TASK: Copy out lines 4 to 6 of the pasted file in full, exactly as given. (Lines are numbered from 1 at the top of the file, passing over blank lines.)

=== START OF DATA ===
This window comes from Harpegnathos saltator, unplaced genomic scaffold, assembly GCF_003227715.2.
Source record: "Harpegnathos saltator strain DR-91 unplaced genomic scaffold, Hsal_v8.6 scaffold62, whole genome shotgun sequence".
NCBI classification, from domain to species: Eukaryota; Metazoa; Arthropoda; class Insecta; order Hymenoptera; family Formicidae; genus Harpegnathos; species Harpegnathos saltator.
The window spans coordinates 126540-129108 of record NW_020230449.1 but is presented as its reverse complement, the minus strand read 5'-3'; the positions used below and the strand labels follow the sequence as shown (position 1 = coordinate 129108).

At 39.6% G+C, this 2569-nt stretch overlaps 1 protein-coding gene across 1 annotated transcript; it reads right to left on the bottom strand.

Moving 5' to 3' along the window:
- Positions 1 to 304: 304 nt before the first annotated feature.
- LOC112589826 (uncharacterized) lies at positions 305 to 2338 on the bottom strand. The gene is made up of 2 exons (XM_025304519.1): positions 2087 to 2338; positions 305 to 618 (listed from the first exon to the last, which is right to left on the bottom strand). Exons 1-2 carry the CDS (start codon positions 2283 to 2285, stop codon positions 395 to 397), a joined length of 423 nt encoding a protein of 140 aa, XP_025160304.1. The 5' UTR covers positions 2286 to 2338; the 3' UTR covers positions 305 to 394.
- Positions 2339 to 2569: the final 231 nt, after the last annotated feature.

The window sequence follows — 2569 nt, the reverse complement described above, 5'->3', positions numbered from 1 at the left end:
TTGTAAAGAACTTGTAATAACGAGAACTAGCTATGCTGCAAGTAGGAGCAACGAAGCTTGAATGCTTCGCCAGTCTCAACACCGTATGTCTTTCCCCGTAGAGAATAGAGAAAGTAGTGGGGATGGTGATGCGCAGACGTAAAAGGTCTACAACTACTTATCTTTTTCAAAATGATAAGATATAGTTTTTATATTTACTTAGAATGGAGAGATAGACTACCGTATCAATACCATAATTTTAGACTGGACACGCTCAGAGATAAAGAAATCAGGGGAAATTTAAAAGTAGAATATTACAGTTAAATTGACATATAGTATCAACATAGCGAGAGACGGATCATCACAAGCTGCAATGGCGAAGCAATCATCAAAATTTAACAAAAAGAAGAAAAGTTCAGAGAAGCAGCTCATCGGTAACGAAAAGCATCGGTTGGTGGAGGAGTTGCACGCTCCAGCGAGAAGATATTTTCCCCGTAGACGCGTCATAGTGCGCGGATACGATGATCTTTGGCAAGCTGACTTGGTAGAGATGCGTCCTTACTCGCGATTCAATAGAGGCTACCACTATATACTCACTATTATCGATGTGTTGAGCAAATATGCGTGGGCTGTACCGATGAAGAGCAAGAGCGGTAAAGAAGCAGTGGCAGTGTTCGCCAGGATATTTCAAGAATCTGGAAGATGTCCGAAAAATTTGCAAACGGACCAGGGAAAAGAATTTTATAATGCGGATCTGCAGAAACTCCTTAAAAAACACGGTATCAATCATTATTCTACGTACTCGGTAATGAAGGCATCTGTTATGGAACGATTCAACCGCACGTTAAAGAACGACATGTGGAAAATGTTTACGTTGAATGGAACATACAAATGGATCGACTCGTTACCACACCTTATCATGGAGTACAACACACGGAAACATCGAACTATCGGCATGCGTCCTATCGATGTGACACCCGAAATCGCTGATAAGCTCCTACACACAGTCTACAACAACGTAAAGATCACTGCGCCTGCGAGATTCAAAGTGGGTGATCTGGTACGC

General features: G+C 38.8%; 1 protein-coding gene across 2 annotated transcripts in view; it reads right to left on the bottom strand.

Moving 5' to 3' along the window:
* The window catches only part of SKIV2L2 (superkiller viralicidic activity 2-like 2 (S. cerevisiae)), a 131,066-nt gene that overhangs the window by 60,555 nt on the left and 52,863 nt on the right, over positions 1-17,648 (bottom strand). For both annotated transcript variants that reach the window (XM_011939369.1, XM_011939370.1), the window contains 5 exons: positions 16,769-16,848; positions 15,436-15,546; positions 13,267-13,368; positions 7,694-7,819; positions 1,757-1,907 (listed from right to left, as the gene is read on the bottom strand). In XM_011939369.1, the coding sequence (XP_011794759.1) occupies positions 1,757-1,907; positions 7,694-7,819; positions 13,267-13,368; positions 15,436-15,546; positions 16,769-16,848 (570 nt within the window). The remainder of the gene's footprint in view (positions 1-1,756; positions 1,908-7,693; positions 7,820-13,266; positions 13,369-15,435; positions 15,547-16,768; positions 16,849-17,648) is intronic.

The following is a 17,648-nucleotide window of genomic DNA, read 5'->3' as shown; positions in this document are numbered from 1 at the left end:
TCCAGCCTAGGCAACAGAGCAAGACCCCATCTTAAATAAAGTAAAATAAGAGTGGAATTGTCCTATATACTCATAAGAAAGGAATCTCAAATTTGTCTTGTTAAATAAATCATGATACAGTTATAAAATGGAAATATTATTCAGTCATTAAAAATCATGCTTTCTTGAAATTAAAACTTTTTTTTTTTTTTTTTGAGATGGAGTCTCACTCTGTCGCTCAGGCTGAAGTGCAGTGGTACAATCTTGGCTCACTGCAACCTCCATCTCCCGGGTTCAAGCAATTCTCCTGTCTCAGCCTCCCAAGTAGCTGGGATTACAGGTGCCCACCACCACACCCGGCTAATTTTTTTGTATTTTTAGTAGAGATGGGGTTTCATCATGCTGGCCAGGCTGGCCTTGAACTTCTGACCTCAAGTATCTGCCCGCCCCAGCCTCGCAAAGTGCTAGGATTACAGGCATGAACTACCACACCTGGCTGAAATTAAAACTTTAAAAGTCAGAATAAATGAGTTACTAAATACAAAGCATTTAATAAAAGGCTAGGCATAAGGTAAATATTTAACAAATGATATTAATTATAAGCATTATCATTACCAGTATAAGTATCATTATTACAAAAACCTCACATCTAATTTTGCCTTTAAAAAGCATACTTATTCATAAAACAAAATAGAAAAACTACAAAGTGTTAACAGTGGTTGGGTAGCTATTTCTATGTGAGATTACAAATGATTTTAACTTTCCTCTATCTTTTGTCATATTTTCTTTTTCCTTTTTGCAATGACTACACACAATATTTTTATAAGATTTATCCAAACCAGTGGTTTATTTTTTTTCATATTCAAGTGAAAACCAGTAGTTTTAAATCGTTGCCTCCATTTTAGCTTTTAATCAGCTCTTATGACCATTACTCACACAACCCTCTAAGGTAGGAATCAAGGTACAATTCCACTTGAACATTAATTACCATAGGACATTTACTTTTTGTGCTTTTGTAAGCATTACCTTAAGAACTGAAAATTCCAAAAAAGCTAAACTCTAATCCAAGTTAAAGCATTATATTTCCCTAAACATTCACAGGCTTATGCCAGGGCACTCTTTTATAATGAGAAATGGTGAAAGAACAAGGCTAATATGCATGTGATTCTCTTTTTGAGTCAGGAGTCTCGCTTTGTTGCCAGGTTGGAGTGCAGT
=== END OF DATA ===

The window spans coordinates 126540-129108 of record NW_020230449.1 but is presented as its reverse complement, the minus strand read 5'-3'; the positions used below and the strand labels follow the sequence as shown (position 1 = coordinate 129108).

At 39.6% G+C, this 2569-nt stretch overlaps 1 protein-coding gene across 1 annotated transcript; it reads right to left on the bottom strand.

Moving 5' to 3' along the window: